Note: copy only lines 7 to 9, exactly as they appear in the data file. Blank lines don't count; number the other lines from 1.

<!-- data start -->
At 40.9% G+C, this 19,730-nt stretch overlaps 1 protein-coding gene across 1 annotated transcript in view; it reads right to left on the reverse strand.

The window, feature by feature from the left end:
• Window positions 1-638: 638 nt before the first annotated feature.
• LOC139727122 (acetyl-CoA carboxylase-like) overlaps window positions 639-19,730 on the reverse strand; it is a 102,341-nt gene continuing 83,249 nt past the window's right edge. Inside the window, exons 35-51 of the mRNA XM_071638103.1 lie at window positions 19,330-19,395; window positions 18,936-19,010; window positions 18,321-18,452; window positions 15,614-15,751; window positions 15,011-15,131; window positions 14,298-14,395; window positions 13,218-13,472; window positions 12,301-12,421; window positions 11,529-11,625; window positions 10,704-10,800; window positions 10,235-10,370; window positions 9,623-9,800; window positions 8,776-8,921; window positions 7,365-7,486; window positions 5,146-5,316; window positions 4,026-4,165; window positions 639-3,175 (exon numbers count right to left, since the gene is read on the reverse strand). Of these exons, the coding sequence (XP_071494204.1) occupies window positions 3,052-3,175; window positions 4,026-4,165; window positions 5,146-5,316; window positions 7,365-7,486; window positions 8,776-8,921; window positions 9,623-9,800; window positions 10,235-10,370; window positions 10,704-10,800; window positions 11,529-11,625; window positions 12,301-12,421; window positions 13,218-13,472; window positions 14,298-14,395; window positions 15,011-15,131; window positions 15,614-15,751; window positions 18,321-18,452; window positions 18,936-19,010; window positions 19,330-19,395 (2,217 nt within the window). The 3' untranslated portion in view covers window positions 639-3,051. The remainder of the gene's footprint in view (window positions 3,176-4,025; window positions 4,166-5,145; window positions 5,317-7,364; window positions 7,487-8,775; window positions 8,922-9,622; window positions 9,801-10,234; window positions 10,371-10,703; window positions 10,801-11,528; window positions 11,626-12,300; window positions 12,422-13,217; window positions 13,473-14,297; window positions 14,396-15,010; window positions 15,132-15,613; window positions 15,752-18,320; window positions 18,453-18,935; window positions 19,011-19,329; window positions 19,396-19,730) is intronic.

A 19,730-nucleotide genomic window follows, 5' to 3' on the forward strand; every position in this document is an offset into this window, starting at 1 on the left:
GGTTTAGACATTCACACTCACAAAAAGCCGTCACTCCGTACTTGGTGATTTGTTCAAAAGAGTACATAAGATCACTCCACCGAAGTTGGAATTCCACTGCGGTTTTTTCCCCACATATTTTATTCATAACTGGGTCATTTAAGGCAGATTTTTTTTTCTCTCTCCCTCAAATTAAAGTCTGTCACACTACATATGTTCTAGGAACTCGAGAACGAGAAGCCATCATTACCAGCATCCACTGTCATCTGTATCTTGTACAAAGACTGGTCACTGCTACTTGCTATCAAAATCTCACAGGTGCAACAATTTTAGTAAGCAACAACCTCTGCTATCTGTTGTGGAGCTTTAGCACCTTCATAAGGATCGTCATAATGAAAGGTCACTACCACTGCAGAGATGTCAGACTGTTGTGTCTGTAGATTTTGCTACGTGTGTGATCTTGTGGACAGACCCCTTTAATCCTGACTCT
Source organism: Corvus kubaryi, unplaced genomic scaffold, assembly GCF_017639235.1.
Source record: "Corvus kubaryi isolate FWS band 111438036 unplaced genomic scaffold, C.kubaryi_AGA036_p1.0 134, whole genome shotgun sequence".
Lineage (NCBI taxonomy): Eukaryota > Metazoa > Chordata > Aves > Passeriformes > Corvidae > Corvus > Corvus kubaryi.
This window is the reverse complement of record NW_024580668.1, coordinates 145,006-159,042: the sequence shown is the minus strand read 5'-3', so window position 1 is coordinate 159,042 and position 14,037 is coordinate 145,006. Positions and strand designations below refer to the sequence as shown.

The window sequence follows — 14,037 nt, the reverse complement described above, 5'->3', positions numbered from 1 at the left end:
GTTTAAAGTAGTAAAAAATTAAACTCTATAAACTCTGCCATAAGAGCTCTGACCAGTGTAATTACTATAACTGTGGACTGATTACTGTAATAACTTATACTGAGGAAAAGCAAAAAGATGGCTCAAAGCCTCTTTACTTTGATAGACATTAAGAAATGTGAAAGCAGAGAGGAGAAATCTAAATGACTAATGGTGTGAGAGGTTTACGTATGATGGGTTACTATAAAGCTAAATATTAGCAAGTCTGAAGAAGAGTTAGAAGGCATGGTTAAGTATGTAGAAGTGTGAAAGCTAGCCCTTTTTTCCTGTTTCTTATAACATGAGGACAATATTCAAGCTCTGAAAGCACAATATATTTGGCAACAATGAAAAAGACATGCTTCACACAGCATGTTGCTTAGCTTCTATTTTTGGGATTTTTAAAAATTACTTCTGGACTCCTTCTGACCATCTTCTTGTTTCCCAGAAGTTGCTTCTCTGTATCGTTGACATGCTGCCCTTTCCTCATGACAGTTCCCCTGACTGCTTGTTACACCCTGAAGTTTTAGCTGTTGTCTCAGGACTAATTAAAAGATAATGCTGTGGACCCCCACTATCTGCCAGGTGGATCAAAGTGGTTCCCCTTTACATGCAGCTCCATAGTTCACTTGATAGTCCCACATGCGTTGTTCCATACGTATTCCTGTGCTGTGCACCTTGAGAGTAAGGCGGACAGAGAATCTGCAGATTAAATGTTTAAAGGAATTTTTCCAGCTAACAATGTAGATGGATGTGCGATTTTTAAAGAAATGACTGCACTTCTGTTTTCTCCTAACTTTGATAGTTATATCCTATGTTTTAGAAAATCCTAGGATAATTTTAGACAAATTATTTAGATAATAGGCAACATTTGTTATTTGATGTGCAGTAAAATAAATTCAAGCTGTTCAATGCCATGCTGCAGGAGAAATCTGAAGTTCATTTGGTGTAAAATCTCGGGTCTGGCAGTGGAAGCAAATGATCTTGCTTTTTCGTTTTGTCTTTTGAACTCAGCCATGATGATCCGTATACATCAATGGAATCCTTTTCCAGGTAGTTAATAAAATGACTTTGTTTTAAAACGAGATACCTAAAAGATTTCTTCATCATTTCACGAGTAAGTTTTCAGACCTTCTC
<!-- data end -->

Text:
Source organism: Corvus kubaryi, unplaced genomic scaffold, assembly GCF_017639235.1.
Source record: "Corvus kubaryi isolate FWS band 111438036 unplaced genomic scaffold, C.kubaryi_AGA036_p1.0 134, whole genome shotgun sequence".
Lineage (NCBI taxonomy): Eukaryota > Metazoa > Chordata > Aves > Passeriformes > Corvidae > Corvus > Corvus kubaryi.